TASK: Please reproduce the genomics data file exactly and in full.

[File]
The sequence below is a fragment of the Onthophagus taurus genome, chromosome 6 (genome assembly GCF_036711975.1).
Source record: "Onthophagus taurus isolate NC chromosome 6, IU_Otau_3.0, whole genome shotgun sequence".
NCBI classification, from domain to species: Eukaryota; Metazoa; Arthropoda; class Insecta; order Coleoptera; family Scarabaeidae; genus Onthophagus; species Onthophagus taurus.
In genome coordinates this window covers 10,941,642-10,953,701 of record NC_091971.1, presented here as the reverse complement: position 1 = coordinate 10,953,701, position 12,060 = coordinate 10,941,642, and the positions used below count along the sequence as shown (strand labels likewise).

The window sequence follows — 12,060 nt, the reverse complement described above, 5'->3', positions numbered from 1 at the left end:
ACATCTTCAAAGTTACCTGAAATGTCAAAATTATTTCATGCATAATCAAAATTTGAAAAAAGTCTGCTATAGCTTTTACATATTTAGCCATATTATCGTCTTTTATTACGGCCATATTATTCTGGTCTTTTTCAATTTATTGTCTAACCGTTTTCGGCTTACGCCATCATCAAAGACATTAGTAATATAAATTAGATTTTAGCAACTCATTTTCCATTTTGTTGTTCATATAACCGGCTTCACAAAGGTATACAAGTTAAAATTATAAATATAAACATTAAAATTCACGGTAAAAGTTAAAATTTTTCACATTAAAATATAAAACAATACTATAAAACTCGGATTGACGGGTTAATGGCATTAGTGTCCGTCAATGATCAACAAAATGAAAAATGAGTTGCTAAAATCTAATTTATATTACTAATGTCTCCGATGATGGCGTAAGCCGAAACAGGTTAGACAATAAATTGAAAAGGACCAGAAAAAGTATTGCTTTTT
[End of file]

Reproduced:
The sequence below is a fragment of the Onthophagus taurus genome, chromosome 6 (genome assembly GCF_036711975.1).
Source record: "Onthophagus taurus isolate NC chromosome 6, IU_Otau_3.0, whole genome shotgun sequence".
NCBI classification, from domain to species: Eukaryota; Metazoa; Arthropoda; class Insecta; order Coleoptera; family Scarabaeidae; genus Onthophagus; species Onthophagus taurus.
In genome coordinates this window covers 10,941,642-10,953,701 of record NC_091971.1, presented here as the reverse complement: position 1 = coordinate 10,953,701, position 12,060 = coordinate 10,941,642, and the positions used below count along the sequence as shown (strand labels likewise).

The window sequence follows — 12,060 nt, the reverse complement described above, 5'->3', positions numbered from 1 at the left end:
ACATCTTCAAAGTTACCTGAAATGTCAAAATTATTTCATGCATAATCAAAATTTGAAAAAAGTCTGCTATAGCTTTTACATATTTAGCCATATTATCGTCTTTTATTACGGCCATATTATTCTGGTCTTTTTCAATTTATTGTCTAACCGTTTTCGGCTTACGCCATCATCAAAGACATTAGTAATATAAATTAGATTTTAGCAACTCATTTTCCATTTTGTTGTTCATATAACCGGCTTCACAAAGGTATACAAGTTAAAATTATAAATATAAACATTAAAATTCACGGTAAAAGTTAAAATTTTTCACATTAAAATATAAAACAATACTATAAAACTCGGATTGACGGGTTAATGGCATTAGTGTCCGTCAATGATCAACAAAATGAAAAATGAGTTGCTAAAATCTAATTTATATTACTAATGTCTCCGATGATGGCGTAAGCCGAAACAGGTTAGACAATAAATTGAAAAGGACCAGAAAAAGTATTGCTTTTT